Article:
In an earlier Epoch Times essay, I described how the convention rendered the Constitution gender-neutral, so women could participate in national politics if their states so decided (as New Jersey already had). Morris completed this process by eliminating the sole remaining reference to “men” and employing only the terms “persons” and “inhabitants” throughout his draft.

In preparing this draft, Morris enlisted his biblical education, his classical language training, and his English language eloquence. In an Aug. 8, 2021, Epoch Times essay, I explained how Morris used poetic meter, rhyme, and semi-rhyme in composing the Preamble. But his talent for elegance and symbolism is displayed throughout the instrument.

The Preamble’s list of states was altered to “We the People of the United States.” Twenty-three “Articles” were reduced to the biblical number of seven. To make the document easier to use, Articles were divided into sections and clauses. What many had considered four branches of government—Senate, House, President, and judiciary—became the New Testament “three.”

The words “supreme law of the several States” became “the supreme Law of the Land,” a phrase that echoed Magna Carta. “The legislature” became “the Congress.” Morris capitalized most nouns, giving the document the archaic air that conveys majesty.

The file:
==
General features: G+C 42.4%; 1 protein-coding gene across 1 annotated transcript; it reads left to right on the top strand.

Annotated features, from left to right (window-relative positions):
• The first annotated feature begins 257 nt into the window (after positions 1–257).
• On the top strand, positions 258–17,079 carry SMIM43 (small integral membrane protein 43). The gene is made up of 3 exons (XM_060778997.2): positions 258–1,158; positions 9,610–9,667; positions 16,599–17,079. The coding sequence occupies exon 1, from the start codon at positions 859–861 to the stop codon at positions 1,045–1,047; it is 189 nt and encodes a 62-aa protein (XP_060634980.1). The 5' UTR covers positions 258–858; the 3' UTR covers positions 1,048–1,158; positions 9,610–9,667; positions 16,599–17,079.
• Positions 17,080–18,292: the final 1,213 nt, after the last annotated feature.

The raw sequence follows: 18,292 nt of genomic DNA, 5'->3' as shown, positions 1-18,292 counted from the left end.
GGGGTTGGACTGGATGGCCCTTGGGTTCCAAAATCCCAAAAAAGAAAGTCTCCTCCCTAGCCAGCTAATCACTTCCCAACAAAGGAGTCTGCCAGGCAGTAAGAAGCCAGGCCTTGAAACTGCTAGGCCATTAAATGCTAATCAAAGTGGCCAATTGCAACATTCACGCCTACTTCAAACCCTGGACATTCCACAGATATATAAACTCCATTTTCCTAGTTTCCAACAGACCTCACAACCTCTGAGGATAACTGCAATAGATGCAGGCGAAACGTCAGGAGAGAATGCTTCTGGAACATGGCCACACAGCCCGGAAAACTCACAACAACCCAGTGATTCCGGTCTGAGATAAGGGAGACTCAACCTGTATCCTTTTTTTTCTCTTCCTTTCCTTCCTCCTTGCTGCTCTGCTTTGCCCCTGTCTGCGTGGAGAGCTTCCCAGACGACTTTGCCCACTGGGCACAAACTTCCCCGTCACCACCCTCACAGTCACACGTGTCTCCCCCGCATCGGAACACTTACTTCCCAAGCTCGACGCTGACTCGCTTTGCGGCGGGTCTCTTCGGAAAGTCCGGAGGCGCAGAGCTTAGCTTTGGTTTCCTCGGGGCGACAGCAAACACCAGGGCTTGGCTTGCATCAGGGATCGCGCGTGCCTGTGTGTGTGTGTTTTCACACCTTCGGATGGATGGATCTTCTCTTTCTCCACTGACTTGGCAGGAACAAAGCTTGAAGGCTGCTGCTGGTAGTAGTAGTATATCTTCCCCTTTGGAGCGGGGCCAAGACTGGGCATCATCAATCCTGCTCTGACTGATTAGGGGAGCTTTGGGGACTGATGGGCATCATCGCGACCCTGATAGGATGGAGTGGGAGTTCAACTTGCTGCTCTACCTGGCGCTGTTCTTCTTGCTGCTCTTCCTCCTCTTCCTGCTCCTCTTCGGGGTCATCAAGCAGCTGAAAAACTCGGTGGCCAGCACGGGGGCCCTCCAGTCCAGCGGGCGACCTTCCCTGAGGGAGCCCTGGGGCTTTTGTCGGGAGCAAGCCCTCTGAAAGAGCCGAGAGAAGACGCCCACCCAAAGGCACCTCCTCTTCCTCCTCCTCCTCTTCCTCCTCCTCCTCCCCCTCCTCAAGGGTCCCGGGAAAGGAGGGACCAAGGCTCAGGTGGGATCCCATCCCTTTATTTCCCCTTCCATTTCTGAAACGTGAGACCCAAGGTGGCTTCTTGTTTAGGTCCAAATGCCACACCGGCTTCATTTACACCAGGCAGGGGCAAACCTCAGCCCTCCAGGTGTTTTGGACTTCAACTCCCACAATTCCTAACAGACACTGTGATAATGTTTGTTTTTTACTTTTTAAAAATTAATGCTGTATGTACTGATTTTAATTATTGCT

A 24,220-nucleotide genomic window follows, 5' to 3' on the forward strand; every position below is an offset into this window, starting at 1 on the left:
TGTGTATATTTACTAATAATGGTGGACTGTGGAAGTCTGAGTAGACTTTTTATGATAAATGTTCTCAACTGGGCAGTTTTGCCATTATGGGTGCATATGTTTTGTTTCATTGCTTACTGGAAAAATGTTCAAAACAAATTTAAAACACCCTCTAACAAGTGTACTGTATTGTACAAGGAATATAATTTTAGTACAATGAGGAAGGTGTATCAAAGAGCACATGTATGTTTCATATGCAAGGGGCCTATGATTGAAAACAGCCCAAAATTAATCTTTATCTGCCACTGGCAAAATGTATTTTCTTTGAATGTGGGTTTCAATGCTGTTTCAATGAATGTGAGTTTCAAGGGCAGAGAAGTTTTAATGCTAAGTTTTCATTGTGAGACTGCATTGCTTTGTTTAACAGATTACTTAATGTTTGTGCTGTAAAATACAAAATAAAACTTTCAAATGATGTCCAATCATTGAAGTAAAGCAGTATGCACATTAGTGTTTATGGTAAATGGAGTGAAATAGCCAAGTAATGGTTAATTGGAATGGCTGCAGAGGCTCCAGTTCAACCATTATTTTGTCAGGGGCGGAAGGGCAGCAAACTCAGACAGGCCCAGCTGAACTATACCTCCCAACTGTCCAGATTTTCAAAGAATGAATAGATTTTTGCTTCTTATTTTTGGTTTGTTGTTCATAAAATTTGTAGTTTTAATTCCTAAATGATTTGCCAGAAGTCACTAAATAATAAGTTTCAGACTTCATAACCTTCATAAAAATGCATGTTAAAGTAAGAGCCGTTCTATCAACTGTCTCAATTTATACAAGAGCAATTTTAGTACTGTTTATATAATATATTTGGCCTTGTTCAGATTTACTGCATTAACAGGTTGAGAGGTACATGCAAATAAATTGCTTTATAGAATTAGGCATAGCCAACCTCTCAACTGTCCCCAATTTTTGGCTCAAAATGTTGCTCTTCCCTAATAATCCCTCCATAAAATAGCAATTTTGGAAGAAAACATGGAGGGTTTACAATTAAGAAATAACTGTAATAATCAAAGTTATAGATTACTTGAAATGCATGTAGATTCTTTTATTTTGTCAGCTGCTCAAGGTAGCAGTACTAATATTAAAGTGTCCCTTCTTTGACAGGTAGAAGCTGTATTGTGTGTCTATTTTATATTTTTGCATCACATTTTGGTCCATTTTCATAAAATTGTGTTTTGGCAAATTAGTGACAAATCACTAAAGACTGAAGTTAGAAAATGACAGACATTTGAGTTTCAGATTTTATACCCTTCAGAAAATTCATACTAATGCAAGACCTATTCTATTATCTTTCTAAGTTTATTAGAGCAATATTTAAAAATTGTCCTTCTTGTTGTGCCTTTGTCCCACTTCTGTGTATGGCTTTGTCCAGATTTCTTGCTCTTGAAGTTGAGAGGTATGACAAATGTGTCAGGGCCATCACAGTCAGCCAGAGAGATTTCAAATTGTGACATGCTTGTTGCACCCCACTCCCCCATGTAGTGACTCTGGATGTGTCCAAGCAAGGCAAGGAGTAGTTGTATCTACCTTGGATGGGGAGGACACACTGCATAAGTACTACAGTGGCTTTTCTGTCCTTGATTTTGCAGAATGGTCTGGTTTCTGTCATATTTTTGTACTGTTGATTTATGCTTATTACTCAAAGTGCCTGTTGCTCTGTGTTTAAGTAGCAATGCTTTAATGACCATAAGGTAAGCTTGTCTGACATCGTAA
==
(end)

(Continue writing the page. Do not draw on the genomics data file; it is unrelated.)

Subsequent Life

Morris didn’t play a significant role in the Constitution’s ratification. He returned to his business, and in furtherance of that business departed for France in late 1788. He stayed in France for a decade, circulating at the highest levels of society. President George Washington designated him as America’s “minister plenipotentiary” in 1792, and he served in that capacity for two years. He also carried on a love affair with novelist Adelaide (or Adèle) de Flahaut, who had been the mistress of the famous French foreign minister Tallyrand.

After returning to America in 1798, he served in the U.S. Senate (1800–02). In 1809, he finally married—at the age of 57. His wife was the 35-year-old widow Anne Cary Randolph, a cousin of Thomas Jefferson’s wife Martha. The marriage was happy, and it produced one son. However, it lasted only until Nov. 6, 1816, when Morris died of complications from a urinary obstruction.


Morris’s contributions to the Constitution were limited to his convention role. His colleagues rejected his “high nationalist” philosophy, but he continued to participate. He authored several of the Constitution’s clauses. His humor helped keep the proceedings going. And, most importantly, his inspired drafting produced a prodigy: a fairly precise legal document that also was beautifully written—indeed, so beautifully written that some in later generations falsely assumed it could not be very precise.

Through his eloquence, Morris converted a mere legal instrument into one of the most memorable documents in the history of the world.

Read prior installments in this series here: firstsecond, thirdfourthfifthsixth, seventh, ninth.

Rob Natelson